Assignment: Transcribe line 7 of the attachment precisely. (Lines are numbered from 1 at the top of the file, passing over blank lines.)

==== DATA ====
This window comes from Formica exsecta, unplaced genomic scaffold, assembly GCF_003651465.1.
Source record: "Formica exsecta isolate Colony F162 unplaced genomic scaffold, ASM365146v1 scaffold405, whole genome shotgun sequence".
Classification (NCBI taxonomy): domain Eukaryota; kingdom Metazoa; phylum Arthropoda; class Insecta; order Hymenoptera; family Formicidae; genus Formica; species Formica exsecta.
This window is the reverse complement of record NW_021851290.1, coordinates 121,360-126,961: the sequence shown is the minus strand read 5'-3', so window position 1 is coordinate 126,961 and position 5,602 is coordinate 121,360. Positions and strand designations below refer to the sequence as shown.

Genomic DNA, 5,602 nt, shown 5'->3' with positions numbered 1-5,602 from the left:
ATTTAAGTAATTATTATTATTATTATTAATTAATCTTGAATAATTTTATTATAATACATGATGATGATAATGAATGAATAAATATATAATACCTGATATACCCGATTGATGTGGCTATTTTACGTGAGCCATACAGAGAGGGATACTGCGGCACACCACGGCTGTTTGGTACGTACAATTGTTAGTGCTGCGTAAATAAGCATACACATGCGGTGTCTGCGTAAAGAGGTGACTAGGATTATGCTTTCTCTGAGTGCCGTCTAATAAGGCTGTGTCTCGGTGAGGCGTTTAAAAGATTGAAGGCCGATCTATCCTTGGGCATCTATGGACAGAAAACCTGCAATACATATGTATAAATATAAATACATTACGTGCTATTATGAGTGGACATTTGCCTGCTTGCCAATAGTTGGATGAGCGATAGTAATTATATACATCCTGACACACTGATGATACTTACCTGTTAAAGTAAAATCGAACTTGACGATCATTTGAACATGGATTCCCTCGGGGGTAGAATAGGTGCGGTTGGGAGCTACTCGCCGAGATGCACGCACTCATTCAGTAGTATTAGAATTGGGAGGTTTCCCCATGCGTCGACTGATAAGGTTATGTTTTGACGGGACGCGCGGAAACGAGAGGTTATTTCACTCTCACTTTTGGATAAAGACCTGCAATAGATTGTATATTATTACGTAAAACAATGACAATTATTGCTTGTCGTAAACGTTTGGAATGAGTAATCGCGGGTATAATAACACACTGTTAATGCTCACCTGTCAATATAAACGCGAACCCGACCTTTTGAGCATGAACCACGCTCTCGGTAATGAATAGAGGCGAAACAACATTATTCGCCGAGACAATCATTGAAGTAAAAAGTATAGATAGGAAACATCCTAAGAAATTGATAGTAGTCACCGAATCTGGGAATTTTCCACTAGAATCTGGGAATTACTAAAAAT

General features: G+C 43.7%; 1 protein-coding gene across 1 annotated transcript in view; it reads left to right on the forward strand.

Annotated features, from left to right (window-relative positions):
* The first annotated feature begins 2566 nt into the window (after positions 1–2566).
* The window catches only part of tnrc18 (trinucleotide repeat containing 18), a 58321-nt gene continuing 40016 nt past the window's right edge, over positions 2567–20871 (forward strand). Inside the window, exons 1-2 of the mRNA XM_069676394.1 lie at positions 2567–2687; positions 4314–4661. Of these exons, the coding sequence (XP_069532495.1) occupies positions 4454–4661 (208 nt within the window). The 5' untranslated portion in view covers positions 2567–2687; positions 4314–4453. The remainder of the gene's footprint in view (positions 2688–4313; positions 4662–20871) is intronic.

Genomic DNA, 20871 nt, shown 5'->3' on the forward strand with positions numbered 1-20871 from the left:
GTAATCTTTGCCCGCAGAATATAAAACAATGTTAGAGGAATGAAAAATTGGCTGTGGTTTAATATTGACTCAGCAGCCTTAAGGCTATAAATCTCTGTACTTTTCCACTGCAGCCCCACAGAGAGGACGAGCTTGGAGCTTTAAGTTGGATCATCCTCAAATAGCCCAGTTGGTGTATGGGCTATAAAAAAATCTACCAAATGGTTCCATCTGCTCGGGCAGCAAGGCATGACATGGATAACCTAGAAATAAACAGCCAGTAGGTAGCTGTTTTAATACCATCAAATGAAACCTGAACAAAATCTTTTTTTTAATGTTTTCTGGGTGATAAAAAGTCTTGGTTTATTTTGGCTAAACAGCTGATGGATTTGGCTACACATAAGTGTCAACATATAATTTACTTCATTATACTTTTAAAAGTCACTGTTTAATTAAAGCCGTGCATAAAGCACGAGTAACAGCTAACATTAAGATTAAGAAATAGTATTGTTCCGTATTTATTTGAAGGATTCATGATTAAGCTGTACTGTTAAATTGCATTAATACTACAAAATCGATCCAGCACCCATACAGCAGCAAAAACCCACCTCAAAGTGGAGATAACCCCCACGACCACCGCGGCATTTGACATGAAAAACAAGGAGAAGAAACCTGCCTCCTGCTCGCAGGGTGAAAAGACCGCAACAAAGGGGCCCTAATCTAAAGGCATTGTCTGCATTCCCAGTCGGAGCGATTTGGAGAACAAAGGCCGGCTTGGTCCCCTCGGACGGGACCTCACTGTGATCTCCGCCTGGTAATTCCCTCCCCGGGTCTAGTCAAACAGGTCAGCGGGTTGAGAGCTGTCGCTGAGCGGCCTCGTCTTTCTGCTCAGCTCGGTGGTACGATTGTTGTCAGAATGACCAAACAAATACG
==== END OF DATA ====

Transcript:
General features: G+C 43.7%; 1 protein-coding gene across 1 annotated transcript in view; it reads left to right on the forward strand.